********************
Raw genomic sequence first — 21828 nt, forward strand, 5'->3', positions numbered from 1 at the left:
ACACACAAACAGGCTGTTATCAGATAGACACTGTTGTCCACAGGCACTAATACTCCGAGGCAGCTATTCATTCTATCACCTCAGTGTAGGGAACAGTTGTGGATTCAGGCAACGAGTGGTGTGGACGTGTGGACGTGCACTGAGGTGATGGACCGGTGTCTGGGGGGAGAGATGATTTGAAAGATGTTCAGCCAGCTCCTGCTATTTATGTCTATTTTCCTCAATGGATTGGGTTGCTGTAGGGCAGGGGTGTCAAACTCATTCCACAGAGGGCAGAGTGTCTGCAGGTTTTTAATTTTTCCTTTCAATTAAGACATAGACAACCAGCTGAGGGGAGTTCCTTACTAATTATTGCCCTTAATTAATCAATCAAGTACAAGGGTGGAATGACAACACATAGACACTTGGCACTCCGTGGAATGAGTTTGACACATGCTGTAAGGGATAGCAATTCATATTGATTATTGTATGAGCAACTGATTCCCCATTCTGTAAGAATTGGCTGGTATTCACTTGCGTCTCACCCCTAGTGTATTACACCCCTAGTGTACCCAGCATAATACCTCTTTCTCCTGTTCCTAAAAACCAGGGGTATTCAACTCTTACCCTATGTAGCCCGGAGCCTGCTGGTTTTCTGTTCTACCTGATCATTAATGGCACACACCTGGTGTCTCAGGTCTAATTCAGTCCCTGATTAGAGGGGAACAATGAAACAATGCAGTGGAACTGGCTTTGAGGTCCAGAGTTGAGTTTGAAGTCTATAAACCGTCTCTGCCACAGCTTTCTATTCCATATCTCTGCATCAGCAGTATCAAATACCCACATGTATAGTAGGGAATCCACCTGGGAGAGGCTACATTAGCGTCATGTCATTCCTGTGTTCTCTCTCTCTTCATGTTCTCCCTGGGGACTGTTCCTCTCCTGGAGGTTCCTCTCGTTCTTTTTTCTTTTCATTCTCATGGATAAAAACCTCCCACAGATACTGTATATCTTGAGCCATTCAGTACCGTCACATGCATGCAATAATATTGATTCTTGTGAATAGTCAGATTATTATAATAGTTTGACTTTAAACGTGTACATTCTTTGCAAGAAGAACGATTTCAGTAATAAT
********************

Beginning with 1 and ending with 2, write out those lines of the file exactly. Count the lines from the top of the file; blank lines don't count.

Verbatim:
Raw genomic sequence first — 21828 nt, forward strand, 5'->3', positions numbered from 1 at the left:
ACACACAAACAGGCTGTTATCAGATAGACACTGTTGTCCACAGGCACTAATACTCCGAGGCAGCTATTCATTCTATCACCTCAGTGTAGGGAACAGTTGTGGATTCAGGCAACGAGTGGTGTGGACGTGTGGACGTGCACTGAGGTGATGGACCGGTGTCTGGGGGGAGAGATGATTTGAAAGATGTTCAGCCAGCTCCTGCTATTTATGTCTATTTTCCTCAATGGATTGGGTTGCTGTAGGGCAGGGGTGTCAAACTCATTCCACAGAGGGCAGAGTGTCTGCAGGTTTTTAATTTTTCCTTTCAATTAAGACATAGACAACCAGCTGAGGGGAGTTCCTTACTAATTATTGCCCTTAATTAATCAATCAAGTACAAGGGTGGAATGACAACACATAGACACTTGGCACTCCGTGGAATGAGTTTGACACATGCTGTAAGGGATAGCAATTCATATTGATTATTGTATGAGCAACTGATTCCCCATTCTGTAAGAATTGGCTGGTATTCACTTGCGTCTCACCCCTAGTGTATTACACCCCTAGTGTACCCAGCATAATACCTCTTTCTCCTGTTCCTAAAAACCAGGGGTATTCAACTCTTACCCTATGTAGCCCGGAGCCTGCTGGTTTTCTGTTCTACCTGATCATTAATGGCACACACCTGGTGTCTCAGGTCTAATTCAGTCCCTGATTAGAGGGGAACAATGAAACAATGCAGTGGAACTGGCTTTGAGGTCCAGAGTTGAGTTTGAAGTCTATAAACCGTCTCTGCCACAGCTTTCTATTCCATATCTCTGCATCAGCAGTATCAAATACCCACATGTATAGTAGGGAATCCACCTGGGAGAGGCTACATTAGCGTCATGTCATTCCTGTGTTCTCTCTCTCTTCATGTTCTCCCTGGGGACTGTTCCTCTCCTGGAGGTTCCTCTCGTTCTTTTTTCTTTTCATTCTCATGGATAAAAACCTCCCACAGATACTGTATATCTTGAGCCATTCAGTACCGTCACATGCATGCAATAATATTGATTCTTGTGAATAGTCAGATTATTATAATAGTTTGACTTTAAACGTGTACATTCTTTGCAAGAAGAACGATTTCAGTAATAAT